[Marxism] Syriana

Louis Proyect lnp3 at panix.com
Thu Nov 24 07:17:41 MST 2005

>Please explain your characterization:
>"ex-leftist documentarian Barbara Kopple".
>What did she do to merit this description?

Kopple got the reputation as a leftist documentarian for "Harlan County" 
but that was 29 years ago. The last leftist documentary she made after that 
was the 1991 "American Dream", which was about the defeat of P9 and hardly 
the stuff to rouse workers into action. The subtext was that the trade 
union overreached. As I recall, the CP opposed that strike and perhaps 
Kopple's editorial viewpoint reflected that.

 From 1991 onwards, her attention turned to matters such as Woody Allen's 
clarinet-playing tour in Europe ("Wild Man Blues") and the 2002 miniseries 
on the Hamptons. She's currently working on a project called "The Edge of 
Madness", which IMDB.Com describes as  exploring "the experiences of a 
female war journalist Gaby Grebo, against the backdrop of a bloody war of 
ethnic cleansing in Sarajevo." Somehow I doubt that she will be using Diana 
Johnstone as a consultant.

Recently I have run into Woody Allen and Soon-Yi Previn near 5th Avenue and 
91st street, only 4 blocks from my building on 3rd Avenue and 91st. I do 
not say hello. Allen, the ultimate recluse, appears to be circulating in 
public more often nowadays. This was nearly impossible during the public 
relations debacle that followed word of his romance with Soon-Yi.

As a major part of his attempt to refurbish his image, Allen agreed to 
participate in a documentary based on a tour of more than a dozen European 
cities with his Dixieland revival band. Titled "Wild Man Blues", it either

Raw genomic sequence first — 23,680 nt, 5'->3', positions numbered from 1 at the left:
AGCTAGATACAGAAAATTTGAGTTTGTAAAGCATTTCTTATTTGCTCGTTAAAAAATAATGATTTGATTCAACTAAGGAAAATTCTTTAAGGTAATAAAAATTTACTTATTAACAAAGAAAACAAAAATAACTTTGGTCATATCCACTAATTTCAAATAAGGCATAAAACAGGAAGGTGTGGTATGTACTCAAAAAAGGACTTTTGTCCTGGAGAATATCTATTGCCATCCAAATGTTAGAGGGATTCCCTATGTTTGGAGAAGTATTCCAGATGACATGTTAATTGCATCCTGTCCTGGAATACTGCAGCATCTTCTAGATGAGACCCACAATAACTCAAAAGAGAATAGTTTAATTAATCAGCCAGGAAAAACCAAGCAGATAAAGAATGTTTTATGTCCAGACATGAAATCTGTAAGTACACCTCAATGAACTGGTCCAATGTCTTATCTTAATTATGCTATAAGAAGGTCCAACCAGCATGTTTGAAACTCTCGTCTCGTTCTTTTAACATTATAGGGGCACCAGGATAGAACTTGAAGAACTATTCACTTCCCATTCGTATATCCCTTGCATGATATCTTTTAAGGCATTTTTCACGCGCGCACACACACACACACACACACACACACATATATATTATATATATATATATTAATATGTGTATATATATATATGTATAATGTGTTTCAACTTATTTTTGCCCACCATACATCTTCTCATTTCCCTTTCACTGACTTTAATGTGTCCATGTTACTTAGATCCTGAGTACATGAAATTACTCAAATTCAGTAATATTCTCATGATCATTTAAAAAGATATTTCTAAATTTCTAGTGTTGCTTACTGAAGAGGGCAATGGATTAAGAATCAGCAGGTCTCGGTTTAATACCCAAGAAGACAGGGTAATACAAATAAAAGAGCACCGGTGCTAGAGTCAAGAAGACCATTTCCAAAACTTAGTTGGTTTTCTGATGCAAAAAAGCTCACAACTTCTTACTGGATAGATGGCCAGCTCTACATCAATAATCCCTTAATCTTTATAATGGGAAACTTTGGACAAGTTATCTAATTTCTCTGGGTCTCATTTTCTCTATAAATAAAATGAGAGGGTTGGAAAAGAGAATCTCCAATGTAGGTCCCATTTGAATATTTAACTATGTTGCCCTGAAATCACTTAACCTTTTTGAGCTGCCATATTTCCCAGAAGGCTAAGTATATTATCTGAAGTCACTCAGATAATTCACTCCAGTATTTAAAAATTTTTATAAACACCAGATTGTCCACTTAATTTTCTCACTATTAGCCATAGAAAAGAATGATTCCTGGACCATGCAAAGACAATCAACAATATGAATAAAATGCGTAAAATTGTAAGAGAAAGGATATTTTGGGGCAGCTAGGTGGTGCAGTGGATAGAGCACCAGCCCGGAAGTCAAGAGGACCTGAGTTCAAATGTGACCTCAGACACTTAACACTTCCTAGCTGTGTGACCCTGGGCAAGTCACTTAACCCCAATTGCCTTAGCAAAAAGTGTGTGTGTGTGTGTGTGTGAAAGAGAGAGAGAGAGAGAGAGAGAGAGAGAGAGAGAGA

shows him and Soon-Yi at leisure in palatial hotels, or him playing 
clarinet with the band on various concert stages before adoring fans. As 
everybody knows, including Allen who admits as much on camera, nobody would 
pay a nickel to hear him if he hadn't become so successful as an actor, 
director and screenwriter.

What the documentary also reveals, however, is his growing malaise as he 
tries to come to grips with the fact that his recent films have been deemed 
critical failures as well as box-office flops. It is only in Europe where 
Allen--like Jerry Lewis--still has a hallowed reputation. Even Soon-Yi 
seems underwhelmed by his more recent films. Over breakfast she tells him 
that she found "Interiors" tedious. This is another meaning for the "blues" 
in the film's title. We are witnessing the fall to earth of a major artist.

What's remarkable is that the film's director, Barbara Kopple, had been 
best known for politically engaged films like the Academy Award winning 
documentary "Harlan County USA" (about miners striking in Kentucky) and 
"The American Dream" (meat packers striking in Minnesota). Since Woody 
Allen is relentlessly anti-political, this seems like an odd choice at first.

Perhaps not so odd considering that prior to making the Allen documentary, 
she made "Fallen Champ: The Untold Story of Mike Tyson" in 1992 for NBC. 
Tyson was in jail, on charges of rape, when she started making the film. 
Allen's reputation around that time was about as tarnished and for similar 
reasons: preying on women.

Maybe plain old-fashioned pecuniary considerations influenced her decision 
to make a film about Allen, since these are not plush times for leftwing 
documentarians. Kopple has responded to the market by turning to other 
kinds of filmmaking. She's directed two episodes of the ABC series 
"Homicide," and even made some commercials, most notably the Reebok ad 
featuring female basketball star Saudia Roundtree.

full: http://www.columbia.edu/~lnp3/mydocs/culture/woody_allen_jazz.htm  

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